Traditionally, a nuclear family unit comprising a father, a mother, and children was the acceptable form of family globally. However, over the years, the family structure has changed with more individuals raising children as single parents due to divorce or by personal choice (Bahk Eun-ji, 2021). Conversely, in Korea, there has been discrimination against people belonging to the non-traditional family structure. The government had deprived them of some privileges, such as a child could not have the woman’s surname unless agreed upon after marriage. Nonetheless, on 2nd May 2021, the Gender Equality and Family Minister announced the decision by the government to review the discriminative policies to embrace all family types.
The other article states that the number of children being raised by their grandparents in the U.S has doubled since the late 1970s (Henig, 2018). This article argues that the acceptance of untraditional families has brought forth being born of irresponsible or capable parents. Upon the break-up of a family unit, most children find themselves in the hands of their grandparents, an unpleasant condition (Henig, 2018).
According to Cowan and Cowan (2012), people debating public policy make it problematic by thinking that the only way to make them right is to prove the opposite idea wrong. The two articles above are polarized in the way explained by Cowan. First, the supporters of the untraditional families in Korea think that the government discriminates the modern families, which is wrongdoing. On the other hand, the writer of the second article believes that traditional families should be embraced as the modern or untraditional families leave most children to their grandparents, which is wrongdoing.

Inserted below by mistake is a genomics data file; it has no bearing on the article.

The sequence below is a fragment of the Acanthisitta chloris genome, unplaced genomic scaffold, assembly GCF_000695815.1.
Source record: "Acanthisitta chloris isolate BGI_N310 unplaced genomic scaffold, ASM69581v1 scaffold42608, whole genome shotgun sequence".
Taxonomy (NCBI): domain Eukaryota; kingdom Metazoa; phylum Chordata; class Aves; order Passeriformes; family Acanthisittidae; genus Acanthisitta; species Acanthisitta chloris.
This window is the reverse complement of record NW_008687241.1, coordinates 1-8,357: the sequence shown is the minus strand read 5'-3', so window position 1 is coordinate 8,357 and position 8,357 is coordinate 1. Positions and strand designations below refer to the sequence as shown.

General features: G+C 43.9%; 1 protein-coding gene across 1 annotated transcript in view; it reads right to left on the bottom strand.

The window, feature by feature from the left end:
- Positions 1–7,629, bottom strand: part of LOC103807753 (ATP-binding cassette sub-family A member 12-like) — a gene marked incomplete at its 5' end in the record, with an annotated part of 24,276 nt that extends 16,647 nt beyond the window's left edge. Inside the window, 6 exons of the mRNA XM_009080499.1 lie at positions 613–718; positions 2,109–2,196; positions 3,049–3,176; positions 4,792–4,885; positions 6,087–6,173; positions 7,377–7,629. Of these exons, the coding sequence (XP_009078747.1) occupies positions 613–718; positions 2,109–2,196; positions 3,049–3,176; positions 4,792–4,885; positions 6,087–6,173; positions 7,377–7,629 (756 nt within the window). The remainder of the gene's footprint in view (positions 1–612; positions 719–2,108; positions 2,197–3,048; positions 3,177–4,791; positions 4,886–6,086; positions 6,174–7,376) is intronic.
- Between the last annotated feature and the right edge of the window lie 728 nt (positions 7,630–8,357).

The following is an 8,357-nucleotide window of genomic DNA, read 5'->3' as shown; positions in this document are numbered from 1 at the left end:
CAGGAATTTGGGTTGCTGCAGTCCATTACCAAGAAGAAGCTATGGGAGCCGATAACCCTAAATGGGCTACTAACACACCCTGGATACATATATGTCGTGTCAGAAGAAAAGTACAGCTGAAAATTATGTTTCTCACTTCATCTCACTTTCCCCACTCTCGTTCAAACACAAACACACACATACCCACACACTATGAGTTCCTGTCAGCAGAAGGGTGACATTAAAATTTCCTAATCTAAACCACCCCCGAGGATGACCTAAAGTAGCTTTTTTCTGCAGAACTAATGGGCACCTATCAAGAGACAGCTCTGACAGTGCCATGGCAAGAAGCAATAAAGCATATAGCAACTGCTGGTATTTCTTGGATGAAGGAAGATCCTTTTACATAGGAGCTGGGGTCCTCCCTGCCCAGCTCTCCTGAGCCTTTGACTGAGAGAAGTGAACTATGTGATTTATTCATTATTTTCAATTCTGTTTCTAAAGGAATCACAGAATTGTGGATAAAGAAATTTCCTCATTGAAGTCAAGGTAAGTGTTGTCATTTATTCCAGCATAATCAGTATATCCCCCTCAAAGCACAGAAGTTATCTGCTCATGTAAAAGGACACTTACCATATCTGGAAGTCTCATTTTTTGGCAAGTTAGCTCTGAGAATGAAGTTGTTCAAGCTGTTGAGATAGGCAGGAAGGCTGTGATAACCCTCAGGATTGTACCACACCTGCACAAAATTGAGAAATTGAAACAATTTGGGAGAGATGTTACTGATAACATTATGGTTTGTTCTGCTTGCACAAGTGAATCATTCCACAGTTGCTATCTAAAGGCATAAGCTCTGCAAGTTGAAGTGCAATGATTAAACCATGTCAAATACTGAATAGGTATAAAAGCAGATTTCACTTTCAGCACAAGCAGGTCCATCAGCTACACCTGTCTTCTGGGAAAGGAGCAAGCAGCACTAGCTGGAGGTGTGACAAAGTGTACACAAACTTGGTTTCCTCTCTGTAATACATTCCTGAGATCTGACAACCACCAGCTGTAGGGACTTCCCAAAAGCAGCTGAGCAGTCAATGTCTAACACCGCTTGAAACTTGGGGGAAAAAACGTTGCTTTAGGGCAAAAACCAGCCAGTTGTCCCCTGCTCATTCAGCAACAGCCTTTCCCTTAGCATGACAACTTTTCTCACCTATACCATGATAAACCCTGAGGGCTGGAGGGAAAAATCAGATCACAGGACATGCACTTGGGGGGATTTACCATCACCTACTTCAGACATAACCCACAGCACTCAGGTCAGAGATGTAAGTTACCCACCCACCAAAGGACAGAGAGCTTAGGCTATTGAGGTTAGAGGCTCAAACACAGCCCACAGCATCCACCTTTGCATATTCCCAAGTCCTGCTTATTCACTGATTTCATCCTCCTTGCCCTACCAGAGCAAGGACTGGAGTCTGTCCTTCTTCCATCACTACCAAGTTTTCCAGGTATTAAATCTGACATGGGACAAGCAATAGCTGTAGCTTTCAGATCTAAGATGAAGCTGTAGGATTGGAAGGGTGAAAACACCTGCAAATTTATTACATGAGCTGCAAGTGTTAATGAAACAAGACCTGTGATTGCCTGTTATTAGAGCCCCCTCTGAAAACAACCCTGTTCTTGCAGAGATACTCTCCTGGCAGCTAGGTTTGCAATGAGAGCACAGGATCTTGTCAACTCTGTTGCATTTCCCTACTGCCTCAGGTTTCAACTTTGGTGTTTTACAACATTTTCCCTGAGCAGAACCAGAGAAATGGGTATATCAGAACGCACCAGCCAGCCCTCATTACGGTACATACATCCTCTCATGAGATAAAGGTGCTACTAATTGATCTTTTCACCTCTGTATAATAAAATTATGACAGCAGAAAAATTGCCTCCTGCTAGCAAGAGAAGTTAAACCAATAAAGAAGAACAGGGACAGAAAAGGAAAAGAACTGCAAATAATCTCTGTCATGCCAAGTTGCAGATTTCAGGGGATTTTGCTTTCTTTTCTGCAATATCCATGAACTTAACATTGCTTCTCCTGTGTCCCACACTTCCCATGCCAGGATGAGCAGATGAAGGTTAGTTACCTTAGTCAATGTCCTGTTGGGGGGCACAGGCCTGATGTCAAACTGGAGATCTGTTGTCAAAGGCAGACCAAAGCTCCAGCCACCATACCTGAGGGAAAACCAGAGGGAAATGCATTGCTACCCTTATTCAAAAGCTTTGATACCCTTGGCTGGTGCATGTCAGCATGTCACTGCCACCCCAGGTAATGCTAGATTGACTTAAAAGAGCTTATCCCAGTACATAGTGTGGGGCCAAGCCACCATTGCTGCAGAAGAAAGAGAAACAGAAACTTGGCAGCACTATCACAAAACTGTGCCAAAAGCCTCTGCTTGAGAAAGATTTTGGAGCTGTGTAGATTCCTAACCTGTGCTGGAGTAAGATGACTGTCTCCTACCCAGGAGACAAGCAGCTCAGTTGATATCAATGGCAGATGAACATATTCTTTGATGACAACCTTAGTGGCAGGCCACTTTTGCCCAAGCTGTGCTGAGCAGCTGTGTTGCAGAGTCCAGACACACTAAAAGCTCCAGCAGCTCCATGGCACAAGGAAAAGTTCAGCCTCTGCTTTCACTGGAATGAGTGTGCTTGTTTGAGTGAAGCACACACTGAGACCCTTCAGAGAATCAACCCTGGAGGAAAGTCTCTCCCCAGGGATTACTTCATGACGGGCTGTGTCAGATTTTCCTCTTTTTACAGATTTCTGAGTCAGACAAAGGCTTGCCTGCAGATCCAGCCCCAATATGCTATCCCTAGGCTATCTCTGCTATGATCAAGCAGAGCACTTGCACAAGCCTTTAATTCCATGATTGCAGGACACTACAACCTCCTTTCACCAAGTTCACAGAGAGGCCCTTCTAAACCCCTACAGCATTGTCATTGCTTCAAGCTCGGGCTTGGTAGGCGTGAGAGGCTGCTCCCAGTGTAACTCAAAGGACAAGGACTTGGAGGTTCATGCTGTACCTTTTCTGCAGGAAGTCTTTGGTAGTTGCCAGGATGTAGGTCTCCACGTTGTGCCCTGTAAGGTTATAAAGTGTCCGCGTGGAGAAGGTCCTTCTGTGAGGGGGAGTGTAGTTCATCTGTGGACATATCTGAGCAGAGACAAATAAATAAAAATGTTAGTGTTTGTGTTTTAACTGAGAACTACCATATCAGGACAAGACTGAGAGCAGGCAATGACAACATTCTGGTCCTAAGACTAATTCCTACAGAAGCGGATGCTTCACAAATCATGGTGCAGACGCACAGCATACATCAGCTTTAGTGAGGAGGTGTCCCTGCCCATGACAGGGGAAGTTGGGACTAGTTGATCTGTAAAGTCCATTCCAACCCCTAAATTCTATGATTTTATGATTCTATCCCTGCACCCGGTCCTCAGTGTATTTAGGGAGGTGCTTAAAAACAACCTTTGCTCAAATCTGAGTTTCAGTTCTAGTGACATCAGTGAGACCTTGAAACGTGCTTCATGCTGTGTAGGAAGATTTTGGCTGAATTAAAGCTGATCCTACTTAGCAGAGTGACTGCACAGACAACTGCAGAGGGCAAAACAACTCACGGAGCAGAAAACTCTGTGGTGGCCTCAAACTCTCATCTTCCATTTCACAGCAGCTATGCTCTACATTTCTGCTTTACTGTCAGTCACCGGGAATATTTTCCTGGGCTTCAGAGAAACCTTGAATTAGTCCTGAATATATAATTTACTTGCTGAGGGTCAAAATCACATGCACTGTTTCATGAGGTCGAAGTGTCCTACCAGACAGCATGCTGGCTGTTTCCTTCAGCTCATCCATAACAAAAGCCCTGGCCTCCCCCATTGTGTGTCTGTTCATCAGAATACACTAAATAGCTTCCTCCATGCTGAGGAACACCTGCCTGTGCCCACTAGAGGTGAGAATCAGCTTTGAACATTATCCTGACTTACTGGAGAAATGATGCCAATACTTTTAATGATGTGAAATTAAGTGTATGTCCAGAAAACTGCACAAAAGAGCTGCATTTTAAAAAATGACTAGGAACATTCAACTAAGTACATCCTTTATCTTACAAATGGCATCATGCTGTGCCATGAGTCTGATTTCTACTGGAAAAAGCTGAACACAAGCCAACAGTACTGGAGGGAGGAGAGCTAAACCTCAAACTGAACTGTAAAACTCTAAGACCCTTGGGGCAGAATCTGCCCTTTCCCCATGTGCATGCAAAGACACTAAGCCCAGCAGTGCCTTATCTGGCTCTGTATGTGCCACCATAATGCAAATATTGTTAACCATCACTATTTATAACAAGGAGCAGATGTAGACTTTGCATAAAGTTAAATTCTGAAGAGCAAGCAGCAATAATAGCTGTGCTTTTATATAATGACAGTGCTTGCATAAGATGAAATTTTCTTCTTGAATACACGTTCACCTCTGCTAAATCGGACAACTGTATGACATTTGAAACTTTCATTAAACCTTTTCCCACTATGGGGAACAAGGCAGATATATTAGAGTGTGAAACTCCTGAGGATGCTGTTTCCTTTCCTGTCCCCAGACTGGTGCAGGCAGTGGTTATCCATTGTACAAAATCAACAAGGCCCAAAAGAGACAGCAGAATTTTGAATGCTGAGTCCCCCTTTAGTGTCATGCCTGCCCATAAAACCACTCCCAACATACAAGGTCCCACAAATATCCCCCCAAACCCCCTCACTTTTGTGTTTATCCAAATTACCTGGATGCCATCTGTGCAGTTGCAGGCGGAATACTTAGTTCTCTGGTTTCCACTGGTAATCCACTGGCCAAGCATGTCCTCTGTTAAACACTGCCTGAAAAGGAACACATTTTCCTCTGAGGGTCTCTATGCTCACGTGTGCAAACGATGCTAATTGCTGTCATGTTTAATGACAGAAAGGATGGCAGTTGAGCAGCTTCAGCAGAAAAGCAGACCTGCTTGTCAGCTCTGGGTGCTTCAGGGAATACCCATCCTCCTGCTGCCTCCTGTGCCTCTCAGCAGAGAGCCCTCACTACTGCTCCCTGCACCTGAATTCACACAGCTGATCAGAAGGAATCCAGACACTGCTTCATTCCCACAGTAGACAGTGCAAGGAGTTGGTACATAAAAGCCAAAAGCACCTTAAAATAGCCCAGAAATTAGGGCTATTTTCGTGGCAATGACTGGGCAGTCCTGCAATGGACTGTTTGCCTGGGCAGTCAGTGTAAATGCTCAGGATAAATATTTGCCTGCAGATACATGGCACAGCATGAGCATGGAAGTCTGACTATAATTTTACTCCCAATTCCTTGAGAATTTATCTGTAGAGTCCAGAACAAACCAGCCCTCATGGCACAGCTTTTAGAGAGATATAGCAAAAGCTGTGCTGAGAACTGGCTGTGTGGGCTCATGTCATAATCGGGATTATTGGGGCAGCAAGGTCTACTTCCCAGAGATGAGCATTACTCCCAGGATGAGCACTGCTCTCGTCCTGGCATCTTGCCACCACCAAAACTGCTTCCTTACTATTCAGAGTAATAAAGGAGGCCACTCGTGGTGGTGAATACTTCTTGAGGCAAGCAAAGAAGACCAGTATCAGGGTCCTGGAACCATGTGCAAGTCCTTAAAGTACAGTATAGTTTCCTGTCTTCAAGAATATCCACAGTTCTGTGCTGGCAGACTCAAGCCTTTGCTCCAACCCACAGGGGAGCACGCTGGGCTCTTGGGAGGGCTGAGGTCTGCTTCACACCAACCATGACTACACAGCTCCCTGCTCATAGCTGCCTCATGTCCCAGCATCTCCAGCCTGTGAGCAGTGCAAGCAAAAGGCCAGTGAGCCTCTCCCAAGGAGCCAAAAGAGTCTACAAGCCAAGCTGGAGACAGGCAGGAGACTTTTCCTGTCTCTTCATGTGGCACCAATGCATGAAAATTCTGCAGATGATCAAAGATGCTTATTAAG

However, the debate would be different if people paid more attention to social processes rather than what is right and wrong. Considering the first argument where the Korean government intends to embrace all family types, the writer could have looked at the benefit the action would bring to the society rather than the harm that is already done. Also, the second debate can be changed by focusing on social processes in that the writer could have considered the benefits children and grandchildren get from their interaction when left behind by parents who go in search of greener pastures.
Bahk Eun-ji (2021). Korea moving to embrace diverse family types. Korea Times. Web.
Cowan, P. A., & Cowan, C. P. (2012). Normative family transitions, couple relationship quality, and healthy child development. In F. Walsh (Ed.), Normal family processes: Growing diversity and complexity (4th ed., pp. 428-451). New York: Guiford.
Henig, R. M. (2018). This is the age of grandparents. The Atlantic. Web.